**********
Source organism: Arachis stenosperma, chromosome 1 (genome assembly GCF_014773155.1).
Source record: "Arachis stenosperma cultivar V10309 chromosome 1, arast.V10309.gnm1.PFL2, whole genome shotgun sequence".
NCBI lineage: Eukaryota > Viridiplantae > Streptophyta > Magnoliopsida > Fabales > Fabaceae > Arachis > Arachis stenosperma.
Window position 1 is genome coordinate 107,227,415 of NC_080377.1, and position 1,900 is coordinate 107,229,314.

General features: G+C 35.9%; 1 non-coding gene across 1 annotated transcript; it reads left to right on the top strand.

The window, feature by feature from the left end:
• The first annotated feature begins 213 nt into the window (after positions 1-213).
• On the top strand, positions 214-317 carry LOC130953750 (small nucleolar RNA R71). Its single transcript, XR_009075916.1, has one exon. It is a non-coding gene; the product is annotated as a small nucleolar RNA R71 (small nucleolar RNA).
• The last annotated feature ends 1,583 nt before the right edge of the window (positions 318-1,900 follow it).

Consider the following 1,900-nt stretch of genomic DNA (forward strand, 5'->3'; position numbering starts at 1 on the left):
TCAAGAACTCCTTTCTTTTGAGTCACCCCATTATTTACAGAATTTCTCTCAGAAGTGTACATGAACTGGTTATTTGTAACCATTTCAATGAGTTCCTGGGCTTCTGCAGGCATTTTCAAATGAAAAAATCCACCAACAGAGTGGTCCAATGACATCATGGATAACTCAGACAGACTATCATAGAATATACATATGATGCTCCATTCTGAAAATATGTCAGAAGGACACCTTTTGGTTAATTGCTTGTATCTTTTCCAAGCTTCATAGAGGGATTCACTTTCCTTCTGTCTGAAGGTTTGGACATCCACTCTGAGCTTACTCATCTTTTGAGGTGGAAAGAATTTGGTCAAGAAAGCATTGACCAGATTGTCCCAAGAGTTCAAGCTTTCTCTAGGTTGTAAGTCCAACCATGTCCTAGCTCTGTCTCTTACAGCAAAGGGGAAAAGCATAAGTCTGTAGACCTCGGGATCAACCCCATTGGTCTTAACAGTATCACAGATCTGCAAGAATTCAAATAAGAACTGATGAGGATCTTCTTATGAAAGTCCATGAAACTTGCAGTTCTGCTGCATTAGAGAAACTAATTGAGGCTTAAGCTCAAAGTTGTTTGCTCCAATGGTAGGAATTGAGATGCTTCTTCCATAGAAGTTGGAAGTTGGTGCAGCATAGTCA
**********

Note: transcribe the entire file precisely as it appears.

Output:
Source organism: Arachis stenosperma, chromosome 1 (genome assembly GCF_014773155.1).
Source record: "Arachis stenosperma cultivar V10309 chromosome 1, arast.V10309.gnm1.PFL2, whole genome shotgun sequence".
NCBI lineage: Eukaryota > Viridiplantae > Streptophyta > Magnoliopsida > Fabales > Fabaceae > Arachis > Arachis stenosperma.
Window position 1 is genome coordinate 107,227,415 of NC_080377.1, and position 1,900 is coordinate 107,229,314.

General features: G+C 35.9%; 1 non-coding gene across 1 annotated transcript; it reads left to right on the top strand.

The window, feature by feature from the left end:
• The first annotated feature begins 213 nt into the window (after positions 1-213).
• On the top strand, positions 214-317 carry LOC130953750 (small nucleolar RNA R71). Its single transcript, XR_009075916.1, has one exon. It is a non-coding gene; the product is annotated as a small nucleolar RNA R71 (small nucleolar RNA).
• The last annotated feature ends 1,583 nt before the right edge of the window (positions 318-1,900 follow it).

Consider the following 1,900-nt stretch of genomic DNA (forward strand, 5'->3'; position numbering starts at 1 on the left):
TCAAGAACTCCTTTCTTTTGAGTCACCCCATTATTTACAGAATTTCTCTCAGAAGTGTACATGAACTGGTTATTTGTAACCATTTCAATGAGTTCCTGGGCTTCTGCAGGCATTTTCAAATGAAAAAATCCACCAACAGAGTGGTCCAATGACATCATGGATAACTCAGACAGACTATCATAGAATATACATATGATGCTCCATTCTGAAAATATGTCAGAAGGACACCTTTTGGTTAATTGCTTGTATCTTTTCCAAGCTTCATAGAGGGATTCACTTTCCTTCTGTCTGAAGGTTTGGACATCCACTCTGAGCTTACTCATCTTTTGAGGTGGAAAGAATTTGGTCAAGAAAGCATTGACCAGATTGTCCCAAGAGTTCAAGCTTTCTCTAGGTTGTAAGTCCAACCATGTCCTAGCTCTGTCTCTTACAGCAAAGGGGAAAAGCATAAGTCTGTAGACCTCGGGATCAACCCCATTGGTCTTAACAGTATCACAGATCTGCAAGAATTCAAATAAGAACTGATGAGGATCTTCTTATGAAAGTCCATGAAACTTGCAGTTCTGCTGCATTAGAGAAACTAATTGAGGCTTAAGCTCAAAGTTGTTTGCTCCAATGGTAGGAATTGAGATGCTTCTTCCATAGAAGTTGGAAGTTGGTGCAGCATAGTCA